By the time Alice finished copying down the spells, it was nearly dinnertime. Julia suggested pizza, and held her breath until Alice agreed. They ate sitting cross-legged on Alice's futon, the pizza box balanced between them. Julia tried to remember how to make small talk, and filled the silence with talk about the safehouse circuit, and some of the assholes she'd met there. Alice just looked grateful that Julia was making the effort to keep up the conversation, nibbling on her pizza and occasionally chiming in with her own anecdote.
"Where are you headed next?" she asked quietly, when Julia fell silent.
Julia shrugged. "Louisiana, maybe. I heard about a safehouse in New Orleans."
"I know the one," Alice said. "I haven't been there yet."
There was a moment of silence. Julia felt shy, in a way she never did, when she offered, "We could go together. If you want."
Alice blinked her large, gray eyes. After a long moment, she nodded. "All right," she said. "I think I'd like that."
For the past year, Julia had been traveling up and down the east coast, moving from safe house to safe house as she wheedled out addresses from the other visitors she met. But now, she wasn't alone. After a month, Julia moved her laptop and the single duffel bag of clothes she carried on the road with her into Alice's school bus. They argued over magical theory as they drove from safe house to safe house, and dropped by tattoo shops afterwards to get their newest stars inked on together. By the time two months had passed, they'd managed to create three new spells from the building blocks they had between them. For the first time, Julia had an ally in her quest for magic. Alice made everything bearable. Slowly, Julia felt the nuclear winter inside of her beginning to thaw.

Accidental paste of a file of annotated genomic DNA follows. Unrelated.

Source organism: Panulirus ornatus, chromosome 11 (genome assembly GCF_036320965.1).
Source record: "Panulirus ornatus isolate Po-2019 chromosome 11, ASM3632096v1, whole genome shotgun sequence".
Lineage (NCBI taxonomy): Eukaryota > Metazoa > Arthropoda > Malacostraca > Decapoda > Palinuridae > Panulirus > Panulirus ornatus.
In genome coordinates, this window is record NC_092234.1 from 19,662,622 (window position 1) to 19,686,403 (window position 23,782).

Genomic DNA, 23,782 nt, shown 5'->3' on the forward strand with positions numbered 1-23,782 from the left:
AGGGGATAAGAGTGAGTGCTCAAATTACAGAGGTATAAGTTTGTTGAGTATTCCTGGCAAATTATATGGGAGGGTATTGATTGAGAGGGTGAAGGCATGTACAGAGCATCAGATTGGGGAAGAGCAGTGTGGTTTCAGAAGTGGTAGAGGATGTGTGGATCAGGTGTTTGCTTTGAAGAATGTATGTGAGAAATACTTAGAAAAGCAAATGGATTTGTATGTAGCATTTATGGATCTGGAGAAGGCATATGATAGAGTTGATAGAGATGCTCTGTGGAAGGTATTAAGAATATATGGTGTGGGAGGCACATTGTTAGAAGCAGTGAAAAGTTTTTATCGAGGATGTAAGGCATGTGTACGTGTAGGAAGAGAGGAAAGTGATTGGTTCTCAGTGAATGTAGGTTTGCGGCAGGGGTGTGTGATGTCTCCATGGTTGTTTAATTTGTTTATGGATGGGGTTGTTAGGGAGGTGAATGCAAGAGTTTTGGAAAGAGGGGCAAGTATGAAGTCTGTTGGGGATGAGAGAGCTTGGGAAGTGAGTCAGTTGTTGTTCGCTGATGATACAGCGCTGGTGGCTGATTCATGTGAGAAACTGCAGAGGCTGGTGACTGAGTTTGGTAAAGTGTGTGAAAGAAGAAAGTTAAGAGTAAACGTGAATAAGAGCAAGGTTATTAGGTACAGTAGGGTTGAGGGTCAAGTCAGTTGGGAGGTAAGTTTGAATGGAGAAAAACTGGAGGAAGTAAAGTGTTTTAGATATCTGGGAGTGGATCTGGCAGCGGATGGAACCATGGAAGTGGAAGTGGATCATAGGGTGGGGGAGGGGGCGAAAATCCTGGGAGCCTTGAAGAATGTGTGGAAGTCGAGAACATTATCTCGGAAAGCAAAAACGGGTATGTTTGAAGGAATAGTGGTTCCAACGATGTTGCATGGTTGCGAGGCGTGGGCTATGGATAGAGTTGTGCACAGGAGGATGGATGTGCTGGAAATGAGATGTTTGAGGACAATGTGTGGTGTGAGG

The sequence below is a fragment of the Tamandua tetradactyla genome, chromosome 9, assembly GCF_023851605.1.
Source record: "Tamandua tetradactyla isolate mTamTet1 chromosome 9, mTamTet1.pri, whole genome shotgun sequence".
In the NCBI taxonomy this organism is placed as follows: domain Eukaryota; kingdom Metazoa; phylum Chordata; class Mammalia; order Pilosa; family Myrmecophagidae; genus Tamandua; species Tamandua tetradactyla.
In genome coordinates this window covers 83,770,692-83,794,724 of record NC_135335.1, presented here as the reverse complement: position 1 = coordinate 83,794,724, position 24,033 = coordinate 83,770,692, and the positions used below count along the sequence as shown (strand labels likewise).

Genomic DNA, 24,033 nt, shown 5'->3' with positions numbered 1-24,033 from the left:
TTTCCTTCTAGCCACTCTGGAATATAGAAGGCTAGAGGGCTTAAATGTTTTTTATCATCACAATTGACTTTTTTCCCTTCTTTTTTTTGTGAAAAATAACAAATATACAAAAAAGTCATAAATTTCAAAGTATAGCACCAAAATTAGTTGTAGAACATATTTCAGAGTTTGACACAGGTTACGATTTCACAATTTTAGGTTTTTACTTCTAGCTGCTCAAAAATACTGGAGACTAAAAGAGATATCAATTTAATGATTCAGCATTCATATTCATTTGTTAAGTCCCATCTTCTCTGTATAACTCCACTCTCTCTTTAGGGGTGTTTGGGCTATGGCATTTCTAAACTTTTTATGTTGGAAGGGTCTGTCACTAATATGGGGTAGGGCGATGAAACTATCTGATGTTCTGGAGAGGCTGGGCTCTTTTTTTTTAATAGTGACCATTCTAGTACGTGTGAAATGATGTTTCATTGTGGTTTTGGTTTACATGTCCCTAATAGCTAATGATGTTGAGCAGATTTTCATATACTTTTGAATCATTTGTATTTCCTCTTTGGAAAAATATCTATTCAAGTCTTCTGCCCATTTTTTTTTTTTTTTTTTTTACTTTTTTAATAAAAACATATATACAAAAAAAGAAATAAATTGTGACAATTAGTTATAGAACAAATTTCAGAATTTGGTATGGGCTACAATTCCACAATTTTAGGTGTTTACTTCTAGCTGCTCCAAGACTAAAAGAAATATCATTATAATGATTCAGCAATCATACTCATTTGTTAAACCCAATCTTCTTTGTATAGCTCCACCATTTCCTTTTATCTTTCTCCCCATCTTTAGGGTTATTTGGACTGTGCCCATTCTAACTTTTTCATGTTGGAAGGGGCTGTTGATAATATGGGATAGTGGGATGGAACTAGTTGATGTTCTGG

When Christmas came, they locked up the school bus with a warding charm and travelled by mirror back to Brooklyn, to Julia's parents' house. From their pinched expressions, Julia knew they thought she and Alice were dating. It didn't help that Alice hovered close to Julia's side, and ducked her head when anyone else spoke to her. But in her parents' eyes, any relationship was a step up from what Julia had spent the last year doing, so Julia didn't bother to correct their misconceptions.
Alice took in Julia's childhood home with the same quiet curiosity she brought to everything. She looked at each of the framed photos of Julia on the wall. In all of them, she was smiling, healthy. Her parents had stopped taking pictures sometime after Julia dyed her hair for the first time. For a long time, Alice studied the photo of Julia sitting on the piano, a headshot she'd had to get taken for the Manhattan Conservatory Extension School Youth Orchestra. Julia turned away before she could see the pity on Alice's face.
That night, they shared the bed in Julia's old room. Her parents watched them disappear behind the bedroom door with obvious disapproval. But they didn't say anything, and Julia and Alice had both slept in worst places, sometimes alone, sometimes with a man between them. The nuclear option turned out to be a lot more volatile when there were two of them in the bargain. Julia lay on her back practicing finger exercises while Alice watched her.